Don't be worried about Medicaid funding cuts — be very afraid
If there is one sector that proves the adage about incentives driving behavior, it's skilled care.
Operators in this field don't need Deep Throat to tell them to follow the money: it's practically baked into their DNA.
Skilled care as we know it essentially came to be after President Johnson signed legislation in 1965 setting aside public dollars for care of the aged. As Medicaid was the easiest funding spigot to tap, it quickly became the industry's preferred financier – an arrangement that has continued for more than five decades.
When more generous Medicare funds opened up, many operators re-engineered to become post-acute rehab facilities.
Which brings us to last week's unveiling of the Trump healthcare plan, which should probably be called Anything But Obamacare. The industry's worst fears about what the legislation might contain have not just been met: They have been far exceeded.
For starters, the American Health Care Act would cap Medicaid funding. It also would start cutting federal Medicaid funds to the states, beginning in 2020. If this proposal is enacted, the clear result will be far fewer Medicaid dollars flowing into long-term care facilities.
But don't take my word on this budding apocalypse. Take LeadingAge President and CEO Katie Smith Sloan's. She said the plan will “fundamentally destroy the Medicaid program as we know it.”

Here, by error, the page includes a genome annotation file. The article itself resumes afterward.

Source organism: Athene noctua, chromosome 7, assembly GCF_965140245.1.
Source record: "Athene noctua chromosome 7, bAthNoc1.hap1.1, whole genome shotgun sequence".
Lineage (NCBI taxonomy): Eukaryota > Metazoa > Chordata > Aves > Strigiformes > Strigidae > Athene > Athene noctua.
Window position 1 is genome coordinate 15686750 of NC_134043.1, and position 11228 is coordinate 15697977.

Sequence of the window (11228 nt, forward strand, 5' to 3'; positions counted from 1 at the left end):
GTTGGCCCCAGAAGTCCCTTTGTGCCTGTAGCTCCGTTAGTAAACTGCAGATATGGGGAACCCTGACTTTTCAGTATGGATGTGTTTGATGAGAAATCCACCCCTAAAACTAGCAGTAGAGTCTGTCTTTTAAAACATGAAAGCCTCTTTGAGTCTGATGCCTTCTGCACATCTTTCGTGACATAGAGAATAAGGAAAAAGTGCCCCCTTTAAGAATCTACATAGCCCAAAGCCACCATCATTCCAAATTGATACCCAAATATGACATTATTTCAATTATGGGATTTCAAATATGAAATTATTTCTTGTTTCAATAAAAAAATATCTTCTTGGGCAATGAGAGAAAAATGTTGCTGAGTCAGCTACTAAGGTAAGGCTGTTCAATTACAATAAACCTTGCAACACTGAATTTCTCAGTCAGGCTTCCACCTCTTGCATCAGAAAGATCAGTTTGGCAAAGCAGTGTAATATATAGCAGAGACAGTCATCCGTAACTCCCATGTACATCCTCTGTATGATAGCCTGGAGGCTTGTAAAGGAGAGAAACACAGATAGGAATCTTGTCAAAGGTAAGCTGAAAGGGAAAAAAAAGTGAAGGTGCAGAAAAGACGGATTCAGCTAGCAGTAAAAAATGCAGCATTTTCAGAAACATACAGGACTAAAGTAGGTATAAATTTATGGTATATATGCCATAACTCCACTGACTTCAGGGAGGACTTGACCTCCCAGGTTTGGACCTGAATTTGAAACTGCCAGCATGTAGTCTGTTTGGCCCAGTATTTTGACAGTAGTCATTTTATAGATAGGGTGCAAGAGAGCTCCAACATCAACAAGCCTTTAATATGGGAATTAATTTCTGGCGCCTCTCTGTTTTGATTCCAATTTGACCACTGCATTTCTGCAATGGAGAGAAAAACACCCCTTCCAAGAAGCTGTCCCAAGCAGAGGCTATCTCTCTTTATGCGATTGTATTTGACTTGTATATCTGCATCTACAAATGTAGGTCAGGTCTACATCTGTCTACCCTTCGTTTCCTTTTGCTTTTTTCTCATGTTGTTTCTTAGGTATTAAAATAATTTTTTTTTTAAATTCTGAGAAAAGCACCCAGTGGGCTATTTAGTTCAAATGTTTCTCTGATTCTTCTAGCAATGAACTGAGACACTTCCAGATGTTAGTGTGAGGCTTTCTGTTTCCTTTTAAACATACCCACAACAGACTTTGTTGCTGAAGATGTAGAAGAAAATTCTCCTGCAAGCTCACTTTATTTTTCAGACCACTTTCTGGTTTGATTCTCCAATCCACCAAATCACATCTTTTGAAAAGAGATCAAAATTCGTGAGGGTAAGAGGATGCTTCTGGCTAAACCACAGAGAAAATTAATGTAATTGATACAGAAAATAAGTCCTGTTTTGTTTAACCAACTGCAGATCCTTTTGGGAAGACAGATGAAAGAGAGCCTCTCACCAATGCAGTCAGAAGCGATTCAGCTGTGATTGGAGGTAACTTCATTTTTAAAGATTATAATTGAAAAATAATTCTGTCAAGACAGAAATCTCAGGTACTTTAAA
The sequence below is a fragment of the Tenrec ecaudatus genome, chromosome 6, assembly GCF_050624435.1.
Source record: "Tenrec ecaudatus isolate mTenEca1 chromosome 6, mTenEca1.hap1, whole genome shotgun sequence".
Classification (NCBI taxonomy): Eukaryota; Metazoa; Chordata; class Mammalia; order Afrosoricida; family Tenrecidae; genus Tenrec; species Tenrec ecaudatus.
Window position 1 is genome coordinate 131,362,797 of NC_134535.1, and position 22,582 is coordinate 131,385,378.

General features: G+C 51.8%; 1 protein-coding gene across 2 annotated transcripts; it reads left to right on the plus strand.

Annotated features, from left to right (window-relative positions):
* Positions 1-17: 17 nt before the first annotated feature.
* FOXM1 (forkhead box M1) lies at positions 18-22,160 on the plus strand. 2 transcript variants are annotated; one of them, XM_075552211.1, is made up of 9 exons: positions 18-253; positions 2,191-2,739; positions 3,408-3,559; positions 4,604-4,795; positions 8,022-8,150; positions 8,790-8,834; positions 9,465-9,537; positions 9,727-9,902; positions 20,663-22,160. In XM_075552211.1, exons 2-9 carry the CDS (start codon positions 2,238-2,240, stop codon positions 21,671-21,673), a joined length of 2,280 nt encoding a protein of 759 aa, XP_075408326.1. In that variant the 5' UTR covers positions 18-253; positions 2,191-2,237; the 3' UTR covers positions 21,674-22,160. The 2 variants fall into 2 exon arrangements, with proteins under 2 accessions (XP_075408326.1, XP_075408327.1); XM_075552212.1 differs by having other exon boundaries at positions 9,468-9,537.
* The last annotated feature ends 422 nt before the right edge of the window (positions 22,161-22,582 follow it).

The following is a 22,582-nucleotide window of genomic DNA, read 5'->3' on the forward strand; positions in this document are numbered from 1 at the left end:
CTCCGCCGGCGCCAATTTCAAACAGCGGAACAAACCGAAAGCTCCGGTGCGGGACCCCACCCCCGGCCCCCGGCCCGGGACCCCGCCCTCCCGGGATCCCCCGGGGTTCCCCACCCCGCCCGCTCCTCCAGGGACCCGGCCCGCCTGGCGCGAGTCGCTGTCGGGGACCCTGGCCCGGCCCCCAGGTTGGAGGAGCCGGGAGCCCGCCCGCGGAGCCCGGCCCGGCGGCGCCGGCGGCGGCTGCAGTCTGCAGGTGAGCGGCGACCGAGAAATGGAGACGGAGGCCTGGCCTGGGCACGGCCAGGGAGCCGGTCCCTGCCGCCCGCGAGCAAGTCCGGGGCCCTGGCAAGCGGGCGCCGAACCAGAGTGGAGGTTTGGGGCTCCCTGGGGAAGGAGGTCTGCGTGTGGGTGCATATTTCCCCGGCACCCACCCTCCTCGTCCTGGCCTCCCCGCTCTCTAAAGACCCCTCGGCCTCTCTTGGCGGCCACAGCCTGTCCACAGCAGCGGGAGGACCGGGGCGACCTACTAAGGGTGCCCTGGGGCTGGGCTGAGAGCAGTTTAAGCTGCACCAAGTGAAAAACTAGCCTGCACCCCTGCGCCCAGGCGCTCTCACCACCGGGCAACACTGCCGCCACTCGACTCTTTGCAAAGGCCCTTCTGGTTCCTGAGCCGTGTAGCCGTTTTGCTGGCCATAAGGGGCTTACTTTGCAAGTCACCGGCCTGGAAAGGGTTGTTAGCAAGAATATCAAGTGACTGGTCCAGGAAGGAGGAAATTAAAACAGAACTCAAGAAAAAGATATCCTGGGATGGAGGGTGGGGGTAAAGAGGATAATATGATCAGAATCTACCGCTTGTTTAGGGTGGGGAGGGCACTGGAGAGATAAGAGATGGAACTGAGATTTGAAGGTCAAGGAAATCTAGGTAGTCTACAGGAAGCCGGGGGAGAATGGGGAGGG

Those are some pretty strong words. They also happen to be spot on.
To be sure, this sector always has had a bit of a love/hate relationship with Medicaid. Its payments, quite frankly, have never been adequate — a revelation that will come as no surprise to anyone outside MedPAC. Moreover, many states have not exactly been quick to cut those substandard checks.
Still, Medicaid has been, if nothing else, a reliable funding source. So what's going to happen when that meager benefit is taken away?
Barring some as-yet detected silver lining, I think we will see two developments.
First, operators who can will do as much as possible as fast as possible to stay clear of the Medicaid program.
As for the others? They will have to do their best to get by on funding that is even more problematic. In other words, expect to see staffing and other services pared to the bone.
Our friends at the Centers for Medicare & Medicaid Services may think they have too many yo-yo facilities on their hands right now. To them, I say this: just wait.
For if you think healthcare is lousy now, just wait until the current batch of architects in Washington makes it “better.”